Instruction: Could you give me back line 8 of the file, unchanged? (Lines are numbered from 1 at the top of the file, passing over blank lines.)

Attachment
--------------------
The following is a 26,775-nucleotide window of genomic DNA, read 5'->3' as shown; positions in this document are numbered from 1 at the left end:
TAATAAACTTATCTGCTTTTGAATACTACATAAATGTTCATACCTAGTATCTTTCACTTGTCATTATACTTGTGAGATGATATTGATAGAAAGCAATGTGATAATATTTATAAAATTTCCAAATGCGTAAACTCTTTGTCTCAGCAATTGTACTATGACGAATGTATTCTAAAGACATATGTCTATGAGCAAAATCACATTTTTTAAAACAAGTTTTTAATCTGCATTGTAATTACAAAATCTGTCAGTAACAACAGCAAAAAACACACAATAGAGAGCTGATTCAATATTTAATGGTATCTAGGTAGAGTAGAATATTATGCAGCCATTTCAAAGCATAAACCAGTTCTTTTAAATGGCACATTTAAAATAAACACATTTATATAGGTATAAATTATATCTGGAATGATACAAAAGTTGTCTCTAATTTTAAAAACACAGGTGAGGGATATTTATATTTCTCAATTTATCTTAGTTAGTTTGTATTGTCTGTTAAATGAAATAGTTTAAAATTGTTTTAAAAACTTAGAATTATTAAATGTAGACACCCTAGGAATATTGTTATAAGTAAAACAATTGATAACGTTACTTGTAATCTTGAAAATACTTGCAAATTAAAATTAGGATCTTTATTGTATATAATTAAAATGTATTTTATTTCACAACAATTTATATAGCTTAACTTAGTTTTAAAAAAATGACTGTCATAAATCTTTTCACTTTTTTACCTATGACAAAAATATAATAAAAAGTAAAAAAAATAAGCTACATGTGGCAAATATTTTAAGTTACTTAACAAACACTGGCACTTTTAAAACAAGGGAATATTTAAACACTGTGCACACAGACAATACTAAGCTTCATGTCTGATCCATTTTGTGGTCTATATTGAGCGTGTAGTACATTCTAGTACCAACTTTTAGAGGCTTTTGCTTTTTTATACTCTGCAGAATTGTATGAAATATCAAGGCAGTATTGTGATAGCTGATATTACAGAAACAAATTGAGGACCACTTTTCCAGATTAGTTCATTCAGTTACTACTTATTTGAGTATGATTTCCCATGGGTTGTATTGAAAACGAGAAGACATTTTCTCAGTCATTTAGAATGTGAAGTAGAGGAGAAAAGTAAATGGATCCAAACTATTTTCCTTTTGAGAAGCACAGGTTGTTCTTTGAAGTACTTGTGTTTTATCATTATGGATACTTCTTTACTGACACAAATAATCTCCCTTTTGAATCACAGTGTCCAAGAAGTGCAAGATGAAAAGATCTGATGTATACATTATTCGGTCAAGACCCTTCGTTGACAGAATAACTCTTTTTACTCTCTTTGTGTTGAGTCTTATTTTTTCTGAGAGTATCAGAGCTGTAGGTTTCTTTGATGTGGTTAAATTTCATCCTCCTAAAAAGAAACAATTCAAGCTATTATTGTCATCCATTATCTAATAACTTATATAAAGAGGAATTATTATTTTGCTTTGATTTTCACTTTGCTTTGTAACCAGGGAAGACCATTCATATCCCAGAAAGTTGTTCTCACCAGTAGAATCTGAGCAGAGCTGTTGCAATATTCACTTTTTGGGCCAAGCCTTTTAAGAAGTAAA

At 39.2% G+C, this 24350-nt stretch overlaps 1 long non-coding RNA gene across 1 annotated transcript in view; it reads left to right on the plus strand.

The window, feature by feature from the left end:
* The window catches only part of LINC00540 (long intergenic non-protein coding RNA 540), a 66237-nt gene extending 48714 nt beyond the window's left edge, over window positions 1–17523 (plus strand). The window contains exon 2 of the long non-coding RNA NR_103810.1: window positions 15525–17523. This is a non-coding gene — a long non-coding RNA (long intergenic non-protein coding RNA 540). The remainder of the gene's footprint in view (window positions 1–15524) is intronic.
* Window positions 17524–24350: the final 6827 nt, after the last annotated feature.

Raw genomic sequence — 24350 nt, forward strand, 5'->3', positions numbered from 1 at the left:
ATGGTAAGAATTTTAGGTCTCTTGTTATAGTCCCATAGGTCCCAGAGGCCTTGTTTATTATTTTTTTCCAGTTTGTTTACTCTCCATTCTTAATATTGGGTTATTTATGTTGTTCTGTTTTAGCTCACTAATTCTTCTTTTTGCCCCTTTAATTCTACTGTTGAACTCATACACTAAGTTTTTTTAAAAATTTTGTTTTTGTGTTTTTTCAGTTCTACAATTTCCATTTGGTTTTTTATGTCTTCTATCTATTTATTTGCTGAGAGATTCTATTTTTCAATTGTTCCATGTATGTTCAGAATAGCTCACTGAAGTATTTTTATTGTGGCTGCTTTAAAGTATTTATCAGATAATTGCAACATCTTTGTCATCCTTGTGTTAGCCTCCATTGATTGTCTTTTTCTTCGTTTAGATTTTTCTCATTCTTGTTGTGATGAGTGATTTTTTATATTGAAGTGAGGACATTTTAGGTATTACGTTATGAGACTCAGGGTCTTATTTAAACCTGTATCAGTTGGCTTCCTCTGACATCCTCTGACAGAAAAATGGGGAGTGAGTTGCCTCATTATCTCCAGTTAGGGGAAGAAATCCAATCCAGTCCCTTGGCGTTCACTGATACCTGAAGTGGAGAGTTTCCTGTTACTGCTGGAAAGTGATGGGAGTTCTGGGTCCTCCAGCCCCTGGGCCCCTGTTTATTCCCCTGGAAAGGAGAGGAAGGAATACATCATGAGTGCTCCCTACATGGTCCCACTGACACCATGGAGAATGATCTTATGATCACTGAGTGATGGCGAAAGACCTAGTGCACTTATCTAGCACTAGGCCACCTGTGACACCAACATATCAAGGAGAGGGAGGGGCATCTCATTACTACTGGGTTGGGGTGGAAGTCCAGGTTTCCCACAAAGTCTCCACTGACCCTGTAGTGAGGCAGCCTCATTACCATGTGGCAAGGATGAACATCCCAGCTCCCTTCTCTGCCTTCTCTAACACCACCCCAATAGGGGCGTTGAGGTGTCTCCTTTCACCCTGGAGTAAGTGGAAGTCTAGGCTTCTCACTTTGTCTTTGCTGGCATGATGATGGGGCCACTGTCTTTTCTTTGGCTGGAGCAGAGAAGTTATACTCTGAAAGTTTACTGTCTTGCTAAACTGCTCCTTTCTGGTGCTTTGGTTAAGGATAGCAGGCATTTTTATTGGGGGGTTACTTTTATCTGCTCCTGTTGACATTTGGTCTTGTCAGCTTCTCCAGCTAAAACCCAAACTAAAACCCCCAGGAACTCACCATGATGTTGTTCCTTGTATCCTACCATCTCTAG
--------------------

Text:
ATGGTAAGAATTTTAGGTCTCTTGTTATAGTCCCATAGGTCCCAGAGGCCTTGTTTATTATTTTTTTCCAGTTTGTTTACTCTCCATTCTTAATATTGGGTTATTTATGTTGTTCTGTTTTAGCTCACTAATTCTTCTTTTTGCCCCTTTAATTCTACTGTTGAACTCATACACTAAGTTTTTTTAAAAATTTTGTTTTTGTGTTTTTTCAGTTCTACAATTTCCATTTGGTTTTTTATGTCTTCTATCTATTTATTTGCTGAGAGATTCTATTTTTCAATTGTTCCATGTATGTTCAGAATAGCTCACTGAAGTATTTTTATTGTGGCTGCTTTAAAGTATTTATCAGATAATTGCAACATCTTTGTCATCCTTGTGTTAGCCTCCATTGATTGTCTTTTTCTTCGTTTAGATTTTTCTCATTCTTGTTGTGATGAGTGATTTTTTATATTGAAGTGAGGACATTTTAGGTATTACGTTATGAGACTCAGGGTCTTATTTAAACCTGTATCAGTTGGCTTCCTCTGACATCCTCTGACAGAAAAATGGGGAGTGAGTTGCCTCATTATCTCCAGTTAGGGGAAGAAATCCAATCCAGTCCCTTGGCGTTCACTGATACCTGAAGTGGAGAGTTTCCTGTTACTGCTGGAAAGTGATGGGAGTTCTGGGTCCTCCAGCCCCTGGGCCCCTGTTTATTCCCCTGGAAAGGAGAGGAAGGAATACATCATGAGTGCTCCCTACATGGTCCCACTGACACCATGGAGAATGATCTTATGATCACTGAGTGATGGCGAAAGACCTAGTGCACTTATCTAGCACTAGGCCACCTGTGACACCAACATATCAAGGAGAGGGAGGGGCATCTCATTACTACTGGGTTGGGGTGGAAGTCCAGGTTTCCCACAAAGTCTCCACTGACCCTGTAGTGAGGCAGCCTCATTACCATGTGGCAAGGATGAACATCCCAGCTCCCTTCTCTGCCTTCTCTAACACCACCCCAATAGGGGCGTTGAGGTGTCTCCTTTCACCCTGGAGTAAGTGGAAGTCTAGGCTTCTCACTTTGTCTTTGCTGGCATGATGATGGGGCCACTGTCTTTTCTTTGGCTGGAGCAGAGAAGTTATACTCTGAAAGTTTACTGTCTTGCTAAACTGCTCCTTTCTGGTGCTTTGGTTAAGGATAGCAGGCATTTTTATTGGGGGGTTACTTTTATCTGCTCCTGTTGACATTTGGTCTTGTCAGCTTCTCCAGCTAAAACCCAAACTAAAACCCCCAGGAACTCACCATGATGTTGTTCCTTGTATCCTACCATCTCTAG